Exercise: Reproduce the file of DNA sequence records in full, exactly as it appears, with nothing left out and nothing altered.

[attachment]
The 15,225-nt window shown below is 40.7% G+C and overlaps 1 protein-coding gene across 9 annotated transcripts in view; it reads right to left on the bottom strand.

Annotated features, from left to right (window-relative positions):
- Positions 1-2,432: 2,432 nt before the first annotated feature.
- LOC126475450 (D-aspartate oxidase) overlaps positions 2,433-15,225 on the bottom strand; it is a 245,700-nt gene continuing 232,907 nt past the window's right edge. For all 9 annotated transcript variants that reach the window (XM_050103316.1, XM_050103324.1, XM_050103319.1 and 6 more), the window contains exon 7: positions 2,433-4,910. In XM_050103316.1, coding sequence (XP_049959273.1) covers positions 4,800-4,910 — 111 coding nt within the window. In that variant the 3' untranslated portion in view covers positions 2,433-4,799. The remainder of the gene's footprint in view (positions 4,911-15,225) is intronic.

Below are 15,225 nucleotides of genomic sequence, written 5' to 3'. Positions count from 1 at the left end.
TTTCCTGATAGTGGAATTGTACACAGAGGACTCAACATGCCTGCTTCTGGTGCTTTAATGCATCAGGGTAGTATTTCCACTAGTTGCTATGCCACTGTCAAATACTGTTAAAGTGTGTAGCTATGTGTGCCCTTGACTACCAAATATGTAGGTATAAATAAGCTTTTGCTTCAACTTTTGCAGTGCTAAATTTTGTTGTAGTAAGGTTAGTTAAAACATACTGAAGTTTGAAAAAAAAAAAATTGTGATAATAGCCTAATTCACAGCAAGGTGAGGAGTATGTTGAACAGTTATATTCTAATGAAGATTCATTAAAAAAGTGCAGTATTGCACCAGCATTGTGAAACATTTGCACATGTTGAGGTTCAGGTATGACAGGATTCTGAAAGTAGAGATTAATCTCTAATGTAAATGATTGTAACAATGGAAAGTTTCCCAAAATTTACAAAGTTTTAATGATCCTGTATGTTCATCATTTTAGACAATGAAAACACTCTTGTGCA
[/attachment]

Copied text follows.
The 15,225-nt window shown below is 40.7% G+C and overlaps 1 protein-coding gene across 9 annotated transcripts in view; it reads right to left on the bottom strand.

Annotated features, from left to right (window-relative positions):
- Positions 1-2,432: 2,432 nt before the first annotated feature.
- LOC126475450 (D-aspartate oxidase) overlaps positions 2,433-15,225 on the bottom strand; it is a 245,700-nt gene continuing 232,907 nt past the window's right edge. For all 9 annotated transcript variants that reach the window (XM_050103316.1, XM_050103324.1, XM_050103319.1 and 6 more), the window contains exon 7: positions 2,433-4,910. In XM_050103316.1, coding sequence (XP_049959273.1) covers positions 4,800-4,910 — 111 coding nt within the window. In that variant the 3' untranslated portion in view covers positions 2,433-4,799. The remainder of the gene's footprint in view (positions 4,911-15,225) is intronic.

Below are 15,225 nucleotides of genomic sequence, written 5' to 3'. Positions count from 1 at the left end.
TTTCCTGATAGTGGAATTGTACACAGAGGACTCAACATGCCTGCTTCTGGTGCTTTAATGCATCAGGGTAGTATTTCCACTAGTTGCTATGCCACTGTCAAATACTGTTAAAGTGTGTAGCTATGTGTGCCCTTGACTACCAAATATGTAGGTATAAATAAGCTTTTGCTTCAACTTTTGCAGTGCTAAATTTTGTTGTAGTAAGGTTAGTTAAAACATACTGAAGTTTGAAAAAAAAAAAATTGTGATAATAGCCTAATTCACAGCAAGGTGAGGAGTATGTTGAACAGTTATATTCTAATGAAGATTCATTAAAAAAGTGCAGTATTGCACCAGCATTGTGAAACATTTGCACATGTTGAGGTTCAGGTATGACAGGATTCTGAAAGTAGAGATTAATCTCTAATGTAAATGATTGTAACAATGGAAAGTTTCCCAAAATTTACAAAGTTTTAATGATCCTGTATGTTCATCATTTTAGACAATGAAAACACTCTTGTGCA